News for North Texas
Play Live Radio
Next Up:
0:00 0:00
Available On Air Stations

'The Wall Divided The Whole World': German Activist Reflects On Fall Of Berlin Wall 30 Years Later

This Nov. 11, 1989 photo shows East German border guards looking through a hole in the Berlin wall after demonstrators pulled down one segment of the wall at Brandenburg gate. (Lionel Cironneau/File/AP)
This Nov. 11, 1989 photo shows East German border guards looking through a hole in the Berlin wall after demonstrators pulled down one segment of the wall at Brandenburg gate. (Lionel Cironneau/File/AP)

Thirty years ago, the world watched as Germany celebrated a remarkable day in history. 

On Nov. 9, 1989, the Berlin Wall fell. 

For 28 years, the wall made freedom of movement nearly impossible. 

But the tensions that led to its construction go back much further. Berlin — and all of Germany — was split up in 1945 at the end of World War II. Russia took control of the eastern part of the city, and the U.S., Britain and France managed the West. 

It wasn’t long before the relationship between the Soviets and the Western powers began to sour. In August 1961, the Soviet-backed government in East Germany started putting up razor wire and concrete barriers through the middle of Berlin. 

The official reason: to keep Western fascists out of the Communist East. But really it was designed to keep citizens in East Germany from leaving the country.

Tensions simmered for decades and sometimes flared into violence, especially at Checkpoint Charlie, one of the best-known crossing points between East and West Berlin, says Alexandra Hildebrandt, director of Berlin’s Checkpoint Charlie Museum. 

Hildebrandt says it’s tough to think back on 30 years since the Berlin Wall fell and remember all of the people who died trying to escape East Berlin. 

“This is a very difficult feeling,” she says. “This is a great feeling to be free. If you would say it would be wonderful if you would remember German division not just on the anniversaries, but also every day.”

The Checkpoint Charlie museum was built just after the wall went up, Hildebrandt says. 

“In the Soviet part of Germany and also of Berlin, [there] was dictatorship. It was Soviets … who didn’t allow the people to speak. They didn’t allow people to move,” she says. “So the people did escape. A lot of people. It was engineers. It was the doctors. It was very important people who [were] important for East Germany.”

Many East Berliners made tragic dashes across the wall, trying to escape. They used inventive means to try to get across. They would hide in the backs of cars, in the trunks, under the seats. One person tried to use a homemade hot air balloon.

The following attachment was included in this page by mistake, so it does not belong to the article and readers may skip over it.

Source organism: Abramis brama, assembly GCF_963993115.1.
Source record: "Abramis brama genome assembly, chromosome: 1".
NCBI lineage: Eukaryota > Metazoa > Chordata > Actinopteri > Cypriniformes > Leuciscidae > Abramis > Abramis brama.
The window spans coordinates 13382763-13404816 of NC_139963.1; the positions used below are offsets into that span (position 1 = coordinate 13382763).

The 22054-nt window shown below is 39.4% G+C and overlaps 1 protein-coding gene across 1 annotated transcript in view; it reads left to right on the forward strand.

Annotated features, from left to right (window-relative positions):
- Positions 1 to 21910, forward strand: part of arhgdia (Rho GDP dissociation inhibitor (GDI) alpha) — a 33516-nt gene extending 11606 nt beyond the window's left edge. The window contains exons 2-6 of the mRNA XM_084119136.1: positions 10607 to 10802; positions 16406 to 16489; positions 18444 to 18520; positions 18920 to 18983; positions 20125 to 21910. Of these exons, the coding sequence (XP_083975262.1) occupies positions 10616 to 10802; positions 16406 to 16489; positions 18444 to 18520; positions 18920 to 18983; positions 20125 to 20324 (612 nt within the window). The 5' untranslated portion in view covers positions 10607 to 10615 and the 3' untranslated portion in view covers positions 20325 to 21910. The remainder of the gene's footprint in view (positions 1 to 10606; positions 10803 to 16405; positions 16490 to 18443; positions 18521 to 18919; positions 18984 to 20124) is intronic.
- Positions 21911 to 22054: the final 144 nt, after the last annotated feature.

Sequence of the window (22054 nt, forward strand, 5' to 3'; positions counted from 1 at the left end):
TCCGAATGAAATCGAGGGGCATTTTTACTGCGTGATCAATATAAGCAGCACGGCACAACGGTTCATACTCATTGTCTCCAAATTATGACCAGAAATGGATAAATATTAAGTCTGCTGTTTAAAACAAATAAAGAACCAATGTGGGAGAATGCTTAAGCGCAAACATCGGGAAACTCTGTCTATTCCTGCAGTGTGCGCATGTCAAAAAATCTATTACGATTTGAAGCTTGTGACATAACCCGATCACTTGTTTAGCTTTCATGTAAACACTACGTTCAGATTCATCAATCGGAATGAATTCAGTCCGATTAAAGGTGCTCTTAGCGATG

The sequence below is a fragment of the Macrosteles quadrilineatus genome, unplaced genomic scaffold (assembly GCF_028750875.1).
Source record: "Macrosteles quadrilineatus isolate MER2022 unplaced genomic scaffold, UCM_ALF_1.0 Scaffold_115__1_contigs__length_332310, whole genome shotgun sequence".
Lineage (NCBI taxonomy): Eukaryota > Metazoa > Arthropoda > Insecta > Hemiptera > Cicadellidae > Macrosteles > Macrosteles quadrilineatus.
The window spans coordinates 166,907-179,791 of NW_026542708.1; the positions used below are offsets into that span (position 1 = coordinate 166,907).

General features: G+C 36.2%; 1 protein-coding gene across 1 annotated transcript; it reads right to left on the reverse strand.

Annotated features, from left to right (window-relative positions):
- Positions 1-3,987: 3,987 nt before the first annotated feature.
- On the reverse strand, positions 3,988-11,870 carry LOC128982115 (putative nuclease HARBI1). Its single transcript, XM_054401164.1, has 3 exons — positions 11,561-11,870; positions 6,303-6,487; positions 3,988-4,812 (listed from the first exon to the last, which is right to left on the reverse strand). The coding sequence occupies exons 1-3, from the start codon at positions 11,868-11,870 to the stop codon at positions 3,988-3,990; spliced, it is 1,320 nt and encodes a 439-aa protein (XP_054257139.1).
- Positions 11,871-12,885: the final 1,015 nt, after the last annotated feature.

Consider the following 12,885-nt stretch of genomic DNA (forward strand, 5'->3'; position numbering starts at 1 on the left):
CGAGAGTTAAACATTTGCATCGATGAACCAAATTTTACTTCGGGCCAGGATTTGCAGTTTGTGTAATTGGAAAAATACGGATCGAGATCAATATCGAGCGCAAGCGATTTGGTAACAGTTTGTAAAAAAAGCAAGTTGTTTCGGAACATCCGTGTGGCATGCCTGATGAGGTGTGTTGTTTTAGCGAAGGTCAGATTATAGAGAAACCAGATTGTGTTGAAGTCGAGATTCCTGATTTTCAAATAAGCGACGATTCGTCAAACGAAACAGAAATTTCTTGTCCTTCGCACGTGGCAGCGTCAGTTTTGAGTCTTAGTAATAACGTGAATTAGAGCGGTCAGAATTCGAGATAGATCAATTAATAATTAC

“It was very dangerous. It’s very tragic,” Hildebrandt says. “In Berlin was also somebody who built such balloon. And this escape was unsuccessful. He did fall down and die.”

Hildebrandt says West Berliners felt great sympathy for the people who were stuck on the other side of the wall. They showed their support especially by lighting Christmas trees on the border. 

“Just after the wall was built, every year to the Christmas time was a light to show the people in the East that here nobody forgets,” she says. “Also, this tradition we continue now. … We will put the lights together at the American embassy in Germany to show the world that we are one world and that Americans do not forget.” 

In 1987, former President Ronald Reagan came to Berlin to challenge Soviet LeaderMikhail Gorbachev to prove he was serious about reform. He made his famous speech where he implored Gorbachev to tear down the wall. 

Reagan is still adored in the city, Hildebrandt says. 

“We have in our museums big exhibitions about Ronald Reagan. But his first visit in Berlin was not 1987, but 1982 when he was here at Checkpoint Charlie and made just one step over this border line,” she says. “He told the whole world, ‘I don’t want any more of this division.’ And it became reality.”

But it wasn’t just Reagan who forced the wall to come down. 

Political pressure had been building in the East for years, and it reached a peak in October 1989 when thousands of protesters risked their lives in the streetsof Leipzig, East Germany, demanding free elections and free movement. 

And then, on Nov. 9, 1989, an East German official announced that East Berliners could move unhindered across the border. 

“It was just craziness. The wall was down,” Hildebrandt says. “Everybody did cry, just did cry, did put each other in their arms. You couldn’t describe it. This is just something very crazy.”

Hildenbrandt has spent her life preserving the memory of the wall and the hundreds of people who died trying to cross it. 

“The wall did divide not just Germany. The wall divided the whole world,” she says. “Freedom is very expensive. Everybody is responsible to keep it and to struggle to keep it. And without the past, we have no future.”

This article was originally published on

Copyright 2020 NPR. To see more, visit